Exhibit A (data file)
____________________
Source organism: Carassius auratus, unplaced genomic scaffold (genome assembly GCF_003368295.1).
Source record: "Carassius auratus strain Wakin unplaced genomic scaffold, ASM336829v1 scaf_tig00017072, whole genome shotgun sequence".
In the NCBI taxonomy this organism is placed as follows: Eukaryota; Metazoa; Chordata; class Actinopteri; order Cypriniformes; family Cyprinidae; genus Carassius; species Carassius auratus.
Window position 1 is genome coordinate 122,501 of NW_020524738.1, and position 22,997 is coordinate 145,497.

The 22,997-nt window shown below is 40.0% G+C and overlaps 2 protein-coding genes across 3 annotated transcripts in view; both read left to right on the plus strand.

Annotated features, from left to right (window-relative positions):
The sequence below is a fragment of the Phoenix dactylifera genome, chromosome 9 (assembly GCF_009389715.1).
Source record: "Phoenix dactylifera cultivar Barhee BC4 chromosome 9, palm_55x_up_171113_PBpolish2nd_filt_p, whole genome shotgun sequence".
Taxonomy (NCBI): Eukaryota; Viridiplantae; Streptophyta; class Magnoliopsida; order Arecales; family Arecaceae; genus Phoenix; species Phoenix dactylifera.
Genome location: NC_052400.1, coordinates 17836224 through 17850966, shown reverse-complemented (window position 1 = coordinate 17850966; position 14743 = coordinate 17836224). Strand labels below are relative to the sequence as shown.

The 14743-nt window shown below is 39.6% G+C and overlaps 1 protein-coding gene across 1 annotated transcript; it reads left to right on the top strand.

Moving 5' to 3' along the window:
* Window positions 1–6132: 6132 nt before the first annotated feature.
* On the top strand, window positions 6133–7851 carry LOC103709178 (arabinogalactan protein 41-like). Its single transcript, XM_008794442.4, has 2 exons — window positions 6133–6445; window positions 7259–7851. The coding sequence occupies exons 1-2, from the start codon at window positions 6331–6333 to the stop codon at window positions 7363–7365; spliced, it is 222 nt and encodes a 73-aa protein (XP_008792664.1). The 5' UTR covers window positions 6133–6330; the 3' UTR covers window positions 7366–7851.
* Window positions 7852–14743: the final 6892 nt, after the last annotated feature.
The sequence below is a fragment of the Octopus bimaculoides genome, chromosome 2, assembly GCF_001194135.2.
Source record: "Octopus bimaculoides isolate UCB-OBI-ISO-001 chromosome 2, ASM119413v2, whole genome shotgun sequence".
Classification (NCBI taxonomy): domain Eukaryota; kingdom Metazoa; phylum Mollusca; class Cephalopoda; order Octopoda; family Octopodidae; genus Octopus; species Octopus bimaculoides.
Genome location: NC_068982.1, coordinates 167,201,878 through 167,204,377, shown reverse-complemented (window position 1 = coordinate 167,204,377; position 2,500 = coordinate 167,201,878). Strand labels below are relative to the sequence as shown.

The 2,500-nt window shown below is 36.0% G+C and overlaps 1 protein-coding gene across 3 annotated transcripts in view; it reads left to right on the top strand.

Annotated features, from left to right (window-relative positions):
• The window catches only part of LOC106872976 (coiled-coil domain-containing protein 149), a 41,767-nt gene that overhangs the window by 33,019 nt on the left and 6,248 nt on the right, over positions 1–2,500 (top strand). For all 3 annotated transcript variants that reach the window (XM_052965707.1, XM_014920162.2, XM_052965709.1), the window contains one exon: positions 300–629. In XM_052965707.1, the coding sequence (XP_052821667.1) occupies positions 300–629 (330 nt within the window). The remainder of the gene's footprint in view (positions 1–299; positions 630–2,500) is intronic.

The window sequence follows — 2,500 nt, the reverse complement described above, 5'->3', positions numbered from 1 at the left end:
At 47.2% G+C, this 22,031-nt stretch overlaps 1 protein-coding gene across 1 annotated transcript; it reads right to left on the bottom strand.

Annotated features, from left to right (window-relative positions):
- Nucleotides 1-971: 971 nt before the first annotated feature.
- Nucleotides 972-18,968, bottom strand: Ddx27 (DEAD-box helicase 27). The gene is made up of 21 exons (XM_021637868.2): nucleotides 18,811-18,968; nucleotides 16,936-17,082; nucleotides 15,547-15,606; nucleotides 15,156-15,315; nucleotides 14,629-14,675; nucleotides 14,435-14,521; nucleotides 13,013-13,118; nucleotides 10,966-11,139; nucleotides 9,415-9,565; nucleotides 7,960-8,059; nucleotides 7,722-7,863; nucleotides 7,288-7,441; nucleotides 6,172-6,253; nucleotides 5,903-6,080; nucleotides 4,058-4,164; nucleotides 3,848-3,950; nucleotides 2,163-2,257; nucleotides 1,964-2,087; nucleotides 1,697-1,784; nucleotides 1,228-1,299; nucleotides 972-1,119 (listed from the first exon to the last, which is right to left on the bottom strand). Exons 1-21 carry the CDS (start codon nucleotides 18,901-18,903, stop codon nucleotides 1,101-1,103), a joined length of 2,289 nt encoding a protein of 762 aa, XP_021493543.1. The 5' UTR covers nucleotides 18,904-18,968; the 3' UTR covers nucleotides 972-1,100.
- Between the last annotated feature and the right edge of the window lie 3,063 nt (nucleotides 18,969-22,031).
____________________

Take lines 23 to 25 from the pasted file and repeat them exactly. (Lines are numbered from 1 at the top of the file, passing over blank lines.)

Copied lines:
The window sequence follows — 2,500 nt, the reverse complement described above, 5'->3', positions numbered from 1 at the left end:
At 47.2% G+C, this 22,031-nt stretch overlaps 1 protein-coding gene across 1 annotated transcript; it reads right to left on the bottom strand.

Annotated features, from left to right (window-relative positions):